One of the small points which came out of the last meeting of the Southern Council was the calculation by one of the delegates that the combined membership of Southern caving clubs is 2,595 and that this is greater than the caving membership of any other region. We had better step up our rate of discovery of new caves!




The Hut Warden would like to appeal for any FIRST AID KIT for Belfry use.  This is separate from M.R.O. kit, and is to cover minor injuries at the Belfry.  Also donations of OLD CARPETS would be appreciated.  Contact Nigel Taylor.

The Belfry Engineer would like any suggestions for the decoration of the living room. Please contact Martin Bishop with any ideas on this subject.

The Treasurer would like to remind members that they can pay their annual sub, if they so wish, by Bankers' Order.  This saves you having to remember every year!  However, if you do this LET BARRY KNOW, as he gets no record of who is doing this, and will charge you again!  The best way is to get a Banker’s Order form from your bank, sign it and enter the amount of your annual sub AND GIVE IT TO BARRY.  He will then make a record of your Banker’s Order and send it on to the bank for you.

The Caving Secretary would like to remind members to enter up all trips in the log.  Apart from it being one of the club rules, it provides an interesting and sometimes useful record for the future.

The Climbing Secretary would like to remind members that there is climbing every Thursday in the Gorge.  Meet at the gorge at 7.00 p.m. and afterwards at the Seven Stars.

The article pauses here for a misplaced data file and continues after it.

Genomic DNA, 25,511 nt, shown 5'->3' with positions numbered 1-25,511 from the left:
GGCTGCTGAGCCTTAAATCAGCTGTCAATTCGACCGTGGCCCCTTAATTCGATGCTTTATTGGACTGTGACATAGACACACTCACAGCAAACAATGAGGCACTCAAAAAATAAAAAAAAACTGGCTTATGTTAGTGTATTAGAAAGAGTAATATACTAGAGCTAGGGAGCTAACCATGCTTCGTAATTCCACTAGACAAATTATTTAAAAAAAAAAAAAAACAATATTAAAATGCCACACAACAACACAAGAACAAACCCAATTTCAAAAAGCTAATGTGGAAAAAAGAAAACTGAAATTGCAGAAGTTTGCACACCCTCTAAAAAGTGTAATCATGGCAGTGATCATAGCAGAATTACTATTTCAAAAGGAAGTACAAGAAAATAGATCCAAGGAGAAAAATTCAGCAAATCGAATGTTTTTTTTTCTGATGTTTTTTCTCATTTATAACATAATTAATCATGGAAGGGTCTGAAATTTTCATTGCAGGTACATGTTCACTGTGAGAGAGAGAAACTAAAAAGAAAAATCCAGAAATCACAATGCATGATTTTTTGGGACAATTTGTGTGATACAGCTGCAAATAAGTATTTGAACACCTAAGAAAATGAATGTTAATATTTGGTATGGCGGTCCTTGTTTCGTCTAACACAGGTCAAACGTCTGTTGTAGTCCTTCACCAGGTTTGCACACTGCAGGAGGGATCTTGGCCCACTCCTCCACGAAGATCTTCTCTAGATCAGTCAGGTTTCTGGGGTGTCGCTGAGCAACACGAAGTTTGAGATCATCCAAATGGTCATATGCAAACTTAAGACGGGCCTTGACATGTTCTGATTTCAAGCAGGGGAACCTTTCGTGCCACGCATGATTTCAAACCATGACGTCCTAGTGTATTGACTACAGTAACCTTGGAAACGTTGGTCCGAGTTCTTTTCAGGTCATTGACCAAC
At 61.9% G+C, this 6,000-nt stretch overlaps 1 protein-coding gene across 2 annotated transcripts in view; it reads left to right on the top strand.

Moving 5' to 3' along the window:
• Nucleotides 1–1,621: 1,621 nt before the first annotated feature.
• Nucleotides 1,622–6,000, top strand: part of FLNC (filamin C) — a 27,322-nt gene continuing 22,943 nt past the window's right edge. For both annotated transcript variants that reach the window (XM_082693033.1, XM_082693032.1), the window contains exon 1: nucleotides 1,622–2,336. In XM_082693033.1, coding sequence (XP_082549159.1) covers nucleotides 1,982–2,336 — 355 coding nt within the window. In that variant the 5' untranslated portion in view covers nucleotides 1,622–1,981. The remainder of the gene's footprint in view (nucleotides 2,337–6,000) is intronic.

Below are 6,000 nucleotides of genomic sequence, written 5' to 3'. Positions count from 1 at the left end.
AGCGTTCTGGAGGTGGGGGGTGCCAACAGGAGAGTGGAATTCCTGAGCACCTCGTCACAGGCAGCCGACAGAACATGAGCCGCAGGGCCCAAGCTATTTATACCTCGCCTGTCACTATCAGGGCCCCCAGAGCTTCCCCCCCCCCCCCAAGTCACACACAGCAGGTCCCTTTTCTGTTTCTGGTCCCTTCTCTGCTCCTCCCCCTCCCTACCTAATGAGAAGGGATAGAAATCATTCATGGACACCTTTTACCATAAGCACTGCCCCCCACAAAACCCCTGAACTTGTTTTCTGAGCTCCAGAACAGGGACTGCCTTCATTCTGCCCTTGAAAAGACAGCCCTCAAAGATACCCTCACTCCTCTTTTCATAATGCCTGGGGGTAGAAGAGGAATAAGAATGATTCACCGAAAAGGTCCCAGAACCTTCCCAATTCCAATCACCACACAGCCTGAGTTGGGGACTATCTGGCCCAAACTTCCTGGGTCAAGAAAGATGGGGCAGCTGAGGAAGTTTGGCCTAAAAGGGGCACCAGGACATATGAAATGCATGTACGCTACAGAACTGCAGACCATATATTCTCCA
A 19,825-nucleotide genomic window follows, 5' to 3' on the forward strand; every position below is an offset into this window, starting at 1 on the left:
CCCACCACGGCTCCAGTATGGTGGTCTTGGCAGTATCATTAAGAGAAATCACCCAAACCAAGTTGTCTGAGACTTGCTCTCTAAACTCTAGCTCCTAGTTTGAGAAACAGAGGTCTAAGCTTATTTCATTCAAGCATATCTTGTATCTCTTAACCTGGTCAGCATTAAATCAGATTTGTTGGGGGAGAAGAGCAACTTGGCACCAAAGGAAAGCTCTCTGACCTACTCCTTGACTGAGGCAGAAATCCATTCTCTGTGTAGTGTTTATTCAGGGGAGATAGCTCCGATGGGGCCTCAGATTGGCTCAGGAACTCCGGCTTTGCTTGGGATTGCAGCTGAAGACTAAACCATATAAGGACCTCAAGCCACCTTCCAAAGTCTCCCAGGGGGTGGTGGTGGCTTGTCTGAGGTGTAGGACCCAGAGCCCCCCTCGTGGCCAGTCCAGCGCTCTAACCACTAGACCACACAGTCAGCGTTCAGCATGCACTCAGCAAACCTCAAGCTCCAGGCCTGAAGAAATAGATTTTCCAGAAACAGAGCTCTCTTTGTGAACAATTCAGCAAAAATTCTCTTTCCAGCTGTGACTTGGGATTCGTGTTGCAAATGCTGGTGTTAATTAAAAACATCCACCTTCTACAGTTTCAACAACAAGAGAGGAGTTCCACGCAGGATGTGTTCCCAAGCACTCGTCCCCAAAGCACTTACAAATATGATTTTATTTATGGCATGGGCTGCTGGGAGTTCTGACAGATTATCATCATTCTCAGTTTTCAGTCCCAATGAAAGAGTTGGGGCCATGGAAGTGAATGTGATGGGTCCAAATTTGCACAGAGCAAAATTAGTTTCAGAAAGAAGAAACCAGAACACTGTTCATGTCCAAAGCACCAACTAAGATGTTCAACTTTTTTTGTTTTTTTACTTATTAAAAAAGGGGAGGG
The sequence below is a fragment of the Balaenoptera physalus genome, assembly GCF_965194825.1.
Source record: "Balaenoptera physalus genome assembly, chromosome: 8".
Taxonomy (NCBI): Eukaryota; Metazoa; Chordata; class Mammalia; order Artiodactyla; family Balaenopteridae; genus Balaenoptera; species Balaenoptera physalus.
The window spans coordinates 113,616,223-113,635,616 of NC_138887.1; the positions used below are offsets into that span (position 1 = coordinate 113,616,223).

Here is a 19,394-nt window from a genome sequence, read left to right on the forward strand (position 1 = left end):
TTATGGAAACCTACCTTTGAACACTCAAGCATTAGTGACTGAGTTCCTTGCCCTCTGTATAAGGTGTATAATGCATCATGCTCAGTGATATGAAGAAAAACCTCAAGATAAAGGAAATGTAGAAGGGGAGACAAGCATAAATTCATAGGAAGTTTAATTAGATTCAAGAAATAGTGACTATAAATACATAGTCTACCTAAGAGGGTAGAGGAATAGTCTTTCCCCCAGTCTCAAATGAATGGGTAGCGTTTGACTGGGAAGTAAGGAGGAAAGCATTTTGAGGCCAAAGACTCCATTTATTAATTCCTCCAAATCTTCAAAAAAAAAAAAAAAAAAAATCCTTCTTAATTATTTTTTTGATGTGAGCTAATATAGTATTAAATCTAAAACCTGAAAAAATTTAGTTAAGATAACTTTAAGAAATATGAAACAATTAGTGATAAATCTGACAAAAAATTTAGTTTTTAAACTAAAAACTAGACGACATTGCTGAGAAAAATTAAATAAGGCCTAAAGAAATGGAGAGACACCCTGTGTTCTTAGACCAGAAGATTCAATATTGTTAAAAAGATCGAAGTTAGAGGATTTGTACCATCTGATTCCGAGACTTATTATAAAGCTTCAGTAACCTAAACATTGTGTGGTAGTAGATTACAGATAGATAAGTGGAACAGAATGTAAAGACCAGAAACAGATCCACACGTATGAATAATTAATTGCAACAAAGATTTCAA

The I.D.M.F. Committee would like to remind all younger members that assistance from this fund may be possible for trips abroad this summer.  Contact either the caving or climbing secretaries, the treasurer, Mike Palmer or 'Sett'.

Lockers will shortly be constructed at the Belfry.  Some of these will be for long term hire and others kept for weekend hire.  Anybody who wants to be considered for the long term hire of a locker should give his or her name to Nigel Taylor.


Cave Grading For Severity

This article, by Mike Cowlishaw, first came out in 'Omnibuss' the Journal of the Birmingham University S.S.   It discusses the grading of caves from the point of view of severity.

The present methods of cave grading consist of very broad categories - either descriptions such as 'Super Severe' or numerical grades as used in Northern Caves Vol 1.  These systems, although generally agreed to be adequate as far as they go, are basically subjective and in many cases convey little information to the user. In addition, complex caves are not usually of consistent standard, and attempts to classify separate series under general headings can be very misleading when complicated trips including several sections of a cave are made.